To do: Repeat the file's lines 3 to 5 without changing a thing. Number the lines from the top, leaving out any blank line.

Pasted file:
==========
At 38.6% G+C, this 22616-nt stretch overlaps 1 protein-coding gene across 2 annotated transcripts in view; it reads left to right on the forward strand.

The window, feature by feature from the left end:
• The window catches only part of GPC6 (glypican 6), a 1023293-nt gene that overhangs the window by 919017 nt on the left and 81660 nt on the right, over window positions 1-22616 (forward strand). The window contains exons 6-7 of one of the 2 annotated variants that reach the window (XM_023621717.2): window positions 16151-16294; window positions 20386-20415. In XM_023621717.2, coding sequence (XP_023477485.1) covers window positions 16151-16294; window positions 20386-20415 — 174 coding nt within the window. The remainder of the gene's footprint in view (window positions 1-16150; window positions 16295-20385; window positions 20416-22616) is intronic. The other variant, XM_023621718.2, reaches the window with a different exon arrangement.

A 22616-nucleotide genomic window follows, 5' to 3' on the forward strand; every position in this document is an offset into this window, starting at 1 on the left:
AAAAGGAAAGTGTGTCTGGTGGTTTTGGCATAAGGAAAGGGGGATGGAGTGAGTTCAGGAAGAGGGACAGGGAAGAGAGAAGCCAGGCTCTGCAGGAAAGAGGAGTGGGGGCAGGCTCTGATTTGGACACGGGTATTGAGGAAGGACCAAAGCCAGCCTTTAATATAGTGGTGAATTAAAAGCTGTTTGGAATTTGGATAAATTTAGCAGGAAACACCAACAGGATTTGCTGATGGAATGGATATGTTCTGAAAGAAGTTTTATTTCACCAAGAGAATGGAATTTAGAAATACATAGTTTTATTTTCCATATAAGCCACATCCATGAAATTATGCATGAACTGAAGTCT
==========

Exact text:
• The window catches only part of GPC6 (glypican 6), a 1023293-nt gene that overhangs the window by 919017 nt on the left and 81660 nt on the right, over window positions 1-22616 (forward strand). The window contains exons 6-7 of one of the 2 annotated variants that reach the window (XM_023621717.2): window positions 16151-16294; window positions 20386-20415. In XM_023621717.2, coding sequence (XP_023477485.1) covers window positions 16151-16294; window positions 20386-20415 — 174 coding nt within the window. The remainder of the gene's footprint in view (window positions 1-16150; window positions 16295-20385; window positions 20416-22616) is intronic. The other variant, XM_023621718.2, reaches the window with a different exon arrangement.

A 22616-nucleotide genomic window follows, 5' to 3' on the forward strand; every position in this document is an offset into this window, starting at 1 on the left:
AAAAGGAAAGTGTGTCTGGTGGTTTTGGCATAAGGAAAGGGGGATGGAGTGAGTTCAGGAAGAGGGACAGGGAAGAGAGAAGCCAGGCTCTGCAGGAAAGAGGAGTGGGGGCAGGCTCTGATTTGGACACGGGTATTGAGGAAGGACCAAAGCCAGCCTTTAATATAGTGGTGAATTAAAAGCTGTTTGGAATTTGGATAAATTTAGCAGGAAACACCAACAGGATTTGCTGATGGAATGGATATGTTCTGAAAGAAGTTTTATTTCACCAAGAGAATGGAATTTAGAAATACATAGTTTTATTTTCCATATAAGCCACATCCATGAAATTATGCATGAACTGAAGTCT